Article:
Looking for a sparkling probiotic beverage that’s easy to make at home? Try homemade ginger beer! It’s sweet, spicy and refreshing; perfect for a hot sunny afternoon.
Ginger beer or ginger ale?
Ginger ale is a ginger flavoured pop that has not been fermented. My bet is that it’s a modern, shelf-stable version of the more traditional ginger beer.
Homemade ginger beer is made using the ginger bug. The ginger bug is a free-range yeast culture that made from sugar and ginger. It’s easy to catch the ginger bug at home so you can make your own, traditional and probiotic ginger beer!
Homemade ginger beer facts
- It needs to be fed sucrose, which means it needs sugar rather than alternative sweeteners like honey, agave or maple syrup.
- It may ferment up to 0.5% alcohol; however, traditional ginger beer is not an alcoholic beverage.
- This recipe is for ginger beer, but you could use your ginger bug to make other flavours of homemade soda or cranberry ginger ale.
Homemade Ginger Ale
Fermented ginger beer is easy to make at home if you follow these simple instructions. Homemade ginger beer is refreshingly probiotic and delicious!
- Prep Time: 10 minutes
- Total Time: 10 minutes
- Yield: 4 cups 1x
- Category: Beverages
- Method: Fermented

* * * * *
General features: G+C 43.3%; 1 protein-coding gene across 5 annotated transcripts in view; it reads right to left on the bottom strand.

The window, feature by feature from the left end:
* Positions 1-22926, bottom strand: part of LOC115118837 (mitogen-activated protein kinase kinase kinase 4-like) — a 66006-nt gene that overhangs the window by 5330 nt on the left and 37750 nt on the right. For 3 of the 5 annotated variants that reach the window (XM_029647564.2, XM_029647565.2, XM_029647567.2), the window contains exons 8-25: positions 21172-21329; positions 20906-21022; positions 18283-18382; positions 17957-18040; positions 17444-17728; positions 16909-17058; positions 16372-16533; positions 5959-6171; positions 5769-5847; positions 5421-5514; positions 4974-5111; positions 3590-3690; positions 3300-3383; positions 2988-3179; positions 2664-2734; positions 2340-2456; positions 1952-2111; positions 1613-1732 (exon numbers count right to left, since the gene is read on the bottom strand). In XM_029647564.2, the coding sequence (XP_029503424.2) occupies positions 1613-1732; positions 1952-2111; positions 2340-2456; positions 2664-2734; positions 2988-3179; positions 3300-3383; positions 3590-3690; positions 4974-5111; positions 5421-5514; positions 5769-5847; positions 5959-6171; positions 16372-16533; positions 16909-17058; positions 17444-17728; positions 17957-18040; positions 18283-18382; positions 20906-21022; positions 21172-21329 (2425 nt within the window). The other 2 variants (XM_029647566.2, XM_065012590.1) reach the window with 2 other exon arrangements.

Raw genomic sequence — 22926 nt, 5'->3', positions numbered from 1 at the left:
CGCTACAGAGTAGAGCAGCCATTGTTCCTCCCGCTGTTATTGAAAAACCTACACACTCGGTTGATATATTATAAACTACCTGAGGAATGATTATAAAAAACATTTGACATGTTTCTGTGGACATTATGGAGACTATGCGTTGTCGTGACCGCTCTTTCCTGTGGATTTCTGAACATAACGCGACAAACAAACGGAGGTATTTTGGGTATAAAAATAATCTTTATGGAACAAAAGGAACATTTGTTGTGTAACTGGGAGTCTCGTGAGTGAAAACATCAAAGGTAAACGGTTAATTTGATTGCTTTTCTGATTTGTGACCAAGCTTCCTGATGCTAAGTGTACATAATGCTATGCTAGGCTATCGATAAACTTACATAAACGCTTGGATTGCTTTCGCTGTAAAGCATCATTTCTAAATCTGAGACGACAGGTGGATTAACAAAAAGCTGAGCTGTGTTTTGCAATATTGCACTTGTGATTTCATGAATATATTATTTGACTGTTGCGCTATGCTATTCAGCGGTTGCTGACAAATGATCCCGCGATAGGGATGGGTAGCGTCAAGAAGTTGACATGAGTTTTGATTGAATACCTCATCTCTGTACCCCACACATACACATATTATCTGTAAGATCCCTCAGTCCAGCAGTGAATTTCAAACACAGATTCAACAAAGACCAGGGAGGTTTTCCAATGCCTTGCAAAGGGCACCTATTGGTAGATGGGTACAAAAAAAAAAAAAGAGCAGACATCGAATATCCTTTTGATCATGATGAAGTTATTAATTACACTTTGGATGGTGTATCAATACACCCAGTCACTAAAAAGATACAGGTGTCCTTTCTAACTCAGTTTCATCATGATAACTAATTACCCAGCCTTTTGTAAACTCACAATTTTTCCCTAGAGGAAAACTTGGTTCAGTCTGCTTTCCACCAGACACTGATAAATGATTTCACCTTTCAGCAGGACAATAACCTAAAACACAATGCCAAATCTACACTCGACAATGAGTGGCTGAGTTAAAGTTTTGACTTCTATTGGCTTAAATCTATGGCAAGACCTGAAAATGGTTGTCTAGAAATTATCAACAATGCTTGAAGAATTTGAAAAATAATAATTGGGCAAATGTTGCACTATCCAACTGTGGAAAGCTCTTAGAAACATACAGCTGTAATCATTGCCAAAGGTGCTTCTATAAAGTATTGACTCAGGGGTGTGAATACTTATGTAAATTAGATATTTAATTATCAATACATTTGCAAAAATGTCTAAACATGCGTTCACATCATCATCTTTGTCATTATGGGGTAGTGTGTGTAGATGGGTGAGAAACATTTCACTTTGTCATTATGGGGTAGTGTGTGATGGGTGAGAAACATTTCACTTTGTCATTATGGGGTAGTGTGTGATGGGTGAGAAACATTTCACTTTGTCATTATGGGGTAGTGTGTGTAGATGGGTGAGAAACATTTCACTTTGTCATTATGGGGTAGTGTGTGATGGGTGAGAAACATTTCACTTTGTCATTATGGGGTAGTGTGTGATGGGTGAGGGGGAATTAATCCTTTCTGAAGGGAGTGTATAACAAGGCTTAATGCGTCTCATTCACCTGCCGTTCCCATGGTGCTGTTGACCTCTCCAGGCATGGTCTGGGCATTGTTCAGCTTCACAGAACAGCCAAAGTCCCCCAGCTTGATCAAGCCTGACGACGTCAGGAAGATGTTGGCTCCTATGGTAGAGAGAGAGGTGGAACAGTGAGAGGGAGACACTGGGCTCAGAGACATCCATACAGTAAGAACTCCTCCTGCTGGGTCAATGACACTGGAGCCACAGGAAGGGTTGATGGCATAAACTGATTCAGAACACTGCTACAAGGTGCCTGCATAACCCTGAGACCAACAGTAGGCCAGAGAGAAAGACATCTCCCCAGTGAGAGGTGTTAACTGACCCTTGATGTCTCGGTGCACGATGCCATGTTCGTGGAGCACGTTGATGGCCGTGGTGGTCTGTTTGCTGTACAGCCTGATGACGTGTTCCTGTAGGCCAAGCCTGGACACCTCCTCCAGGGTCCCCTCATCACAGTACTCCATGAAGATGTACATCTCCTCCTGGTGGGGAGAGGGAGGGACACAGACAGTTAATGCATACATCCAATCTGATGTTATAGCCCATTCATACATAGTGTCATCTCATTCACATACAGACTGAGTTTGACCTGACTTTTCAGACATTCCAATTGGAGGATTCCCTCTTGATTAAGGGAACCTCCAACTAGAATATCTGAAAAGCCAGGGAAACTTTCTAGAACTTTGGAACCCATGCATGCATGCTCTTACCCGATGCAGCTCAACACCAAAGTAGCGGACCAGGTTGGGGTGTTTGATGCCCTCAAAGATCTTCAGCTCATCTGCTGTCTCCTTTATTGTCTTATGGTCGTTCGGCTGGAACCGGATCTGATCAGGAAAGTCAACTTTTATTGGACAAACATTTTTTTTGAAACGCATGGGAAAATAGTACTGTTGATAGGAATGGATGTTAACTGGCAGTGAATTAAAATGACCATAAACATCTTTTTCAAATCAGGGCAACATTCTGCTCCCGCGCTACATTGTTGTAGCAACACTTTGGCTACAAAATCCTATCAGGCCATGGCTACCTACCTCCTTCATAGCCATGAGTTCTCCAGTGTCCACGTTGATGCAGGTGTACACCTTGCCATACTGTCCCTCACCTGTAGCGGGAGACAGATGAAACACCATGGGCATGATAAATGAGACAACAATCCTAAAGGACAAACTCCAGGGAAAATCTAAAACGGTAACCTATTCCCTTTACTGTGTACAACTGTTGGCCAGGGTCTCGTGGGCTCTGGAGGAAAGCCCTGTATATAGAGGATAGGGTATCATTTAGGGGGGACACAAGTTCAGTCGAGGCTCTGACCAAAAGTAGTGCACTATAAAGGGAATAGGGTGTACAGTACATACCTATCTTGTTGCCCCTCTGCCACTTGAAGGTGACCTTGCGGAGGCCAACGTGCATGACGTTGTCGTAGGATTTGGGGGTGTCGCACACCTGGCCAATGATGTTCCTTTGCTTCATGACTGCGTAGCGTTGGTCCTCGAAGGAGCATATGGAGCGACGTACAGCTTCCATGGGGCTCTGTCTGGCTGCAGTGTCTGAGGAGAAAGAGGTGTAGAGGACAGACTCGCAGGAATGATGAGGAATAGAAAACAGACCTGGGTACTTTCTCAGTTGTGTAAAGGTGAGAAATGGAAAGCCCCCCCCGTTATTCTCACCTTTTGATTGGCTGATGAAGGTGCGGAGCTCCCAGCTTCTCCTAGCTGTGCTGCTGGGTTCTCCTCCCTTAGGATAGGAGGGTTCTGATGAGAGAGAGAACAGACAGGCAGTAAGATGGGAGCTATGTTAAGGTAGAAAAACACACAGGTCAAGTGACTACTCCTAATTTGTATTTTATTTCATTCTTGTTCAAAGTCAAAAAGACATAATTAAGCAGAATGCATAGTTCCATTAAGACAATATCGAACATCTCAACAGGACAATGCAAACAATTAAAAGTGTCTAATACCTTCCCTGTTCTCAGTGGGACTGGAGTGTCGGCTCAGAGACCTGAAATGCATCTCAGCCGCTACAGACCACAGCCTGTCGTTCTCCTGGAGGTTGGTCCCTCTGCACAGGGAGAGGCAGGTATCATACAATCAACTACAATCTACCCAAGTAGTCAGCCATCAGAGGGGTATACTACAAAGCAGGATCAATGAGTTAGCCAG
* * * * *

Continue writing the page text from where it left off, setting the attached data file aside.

- 3 1/2 cups water (chlorine free)
- 1 tbsp fresh lemon juice
- 6 tbsp sugar (see notes for options)
- 1/4 cup ginger bug starter
- 1 tbsp finely grated ginger
- 1–2 tbsp sugar after fermentation (to taste)
- Mix all the ingredients in a glass jar. Stir until the sugar is dissolved.
- Cover with a piece of cloth or coffee filter held in place with a rubber band or metal ring. Place somewhere warm and dark to ferment for 3 days. (Stir each day).
- Once you have bubbles forming at the top, strain the mixture and bottle it. Allow it to ferment for a further 3 to 5 days to build up the carbonation (make sure your bottle can handle the carbonation).
- Once it’s fizzy, taste your ginger beer and decide whether you want to add more sweetener. Store in the refrigerator and consume within a few weeks.
- The ginger bug needs the sucrose (sugar) for the initial ferment. However, feel free to use an alternative sweetener if you want to sweeten it after it’s been bottled.
- Be sure to use plastic pop bottles or swing-top bottles that can handle the pressure of carbonation.
- Here’s my recipe for the ginger bug starter.
Keywords: probiotic, ginger ale, ginger beer, stomach soothing, anti-nausea